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Thalidomide survivor Susan Wagner-White walk on the front steps of Parliament Hill December 1, 2014 for the vote on NDP motion which calls for compensation for thalidomide survivors.

Dave Chan/The Globe and Mail

Canada's thalidomide victims are giving Ottawa a two-week deadline to provide clear answers on its promised lifetime aid package.

Frustrated that the Tories have been faster to offer vague pronouncements than specific details, the Thalidomide Victims Association of Canada has written to Health Minister Rona Ambrose urging her to give them answers by May 25. Otherwise, a group of thalidomide victims will travel to Parliament Hill to "make their presence felt," said Mercédes Benegbi, head of the victims' group.

"We are not accepting any more delays," Ms. Benegbi said on Sunday. "Had the government comforted us by giving us information, we wouldn't be here now."

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The victims' group is turning up the heat as Parliament approaches the summer recess. More than five months have passed since Parliament voted unanimously to extend full support to the nearly 100 Canadians whose lives were ravaged by the drug, yet the victims have received no response to their most central demands.

Ms. Ambrose pledged last week to table government proposals for a lifetime compensation package before Canada goes to a fall vote. But her department has been mum on the victims' repeated demands of annual pensions ranging from $75,000 to $150,000, based on beneficiaries' level of disability.

Ms. Benegbi wrote to Ms. Ambrose on Friday, setting a May 25 deadline for addressing the victims' concerns. Though many struggle with debilitating health problems, they will travel to Ottawa to press for their demands, she said.

The victims' worries are being fed by the Conservative government's handling of the issue so far.

When Ms. Ambrose announced the government's $180-million support package on March 6, she gave Ms. Benegbi a half-hour warning and no say about the contents. The government's lump-sum payments of $125,000 for each victim, while welcome, were half as much as the association had sought. The group fears the same math will apply to the lifetime, annual payments.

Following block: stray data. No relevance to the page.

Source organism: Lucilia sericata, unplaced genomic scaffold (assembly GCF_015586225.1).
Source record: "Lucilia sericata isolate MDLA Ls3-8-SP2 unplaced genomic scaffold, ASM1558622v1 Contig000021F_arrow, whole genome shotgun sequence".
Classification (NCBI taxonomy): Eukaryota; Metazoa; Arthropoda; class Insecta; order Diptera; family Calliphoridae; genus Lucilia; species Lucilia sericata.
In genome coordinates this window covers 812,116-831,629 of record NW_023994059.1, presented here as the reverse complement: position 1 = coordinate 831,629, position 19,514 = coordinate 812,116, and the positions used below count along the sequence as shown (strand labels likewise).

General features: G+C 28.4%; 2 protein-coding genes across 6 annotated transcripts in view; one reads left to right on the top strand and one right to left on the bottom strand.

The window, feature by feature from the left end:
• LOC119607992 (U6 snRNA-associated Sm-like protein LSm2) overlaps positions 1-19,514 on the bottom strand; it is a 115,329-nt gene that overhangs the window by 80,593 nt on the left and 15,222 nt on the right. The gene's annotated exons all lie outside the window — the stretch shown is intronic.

"The government needs to be open with us," Ms. Benegbi said. "They have to show us the details. They have to engage with us so we can secure the future of the victims. We're trying to take our destiny in hand, because these decisions will have an enormous impact on us."

Asked for comment, Ms. Ambrose's office referred to the remarks she made before a parliamentary committee last week. The minister said her department is "working very hard" and hopes to spell out the details on the package "in the near future."

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The thalidomide victims' group began lobbying Ms. Ambrose's office about offering compensation more than a year ago. Her office ignored the group until The Globe and Mail exposed their health problems in the fall. Since the group began its campaign, three thalidomide survivors died. There are now 94.

Some victims are getting impatient with Ottawa.

"As one of the now 94 victims, I will do everything within my power to stay alive to see what the government promised us," Susan Wagner-White, a thalidomide survivor, said in a post on The Globe and Mail's website. "It is a sad indictment for our country that we have lost three members while we wait."

Thalidomide was a drug approved by federal health authorities in Canada in 1960 and dispensed to pregnant women as a solution for nausea and insomnia. It proved to be a so-called teratogen, meaning that it caused severe malformations in the fetus when taken early in pregnancy. An untold number of babies were born in Canada with deformities such as missing arms and legs, internal organ damage, deafness and blindness.

The victims are now in their early 50s and suffer from severe deterioration in their health. Many are unable to work and suffer from chronic joint and muscle pain.

The United States never authorized thalidomide. A Canadian-born doctor working at the U.S. Food and Drug Administration, Frances Kelsey, refused to approve it because she had doubts about its safety.

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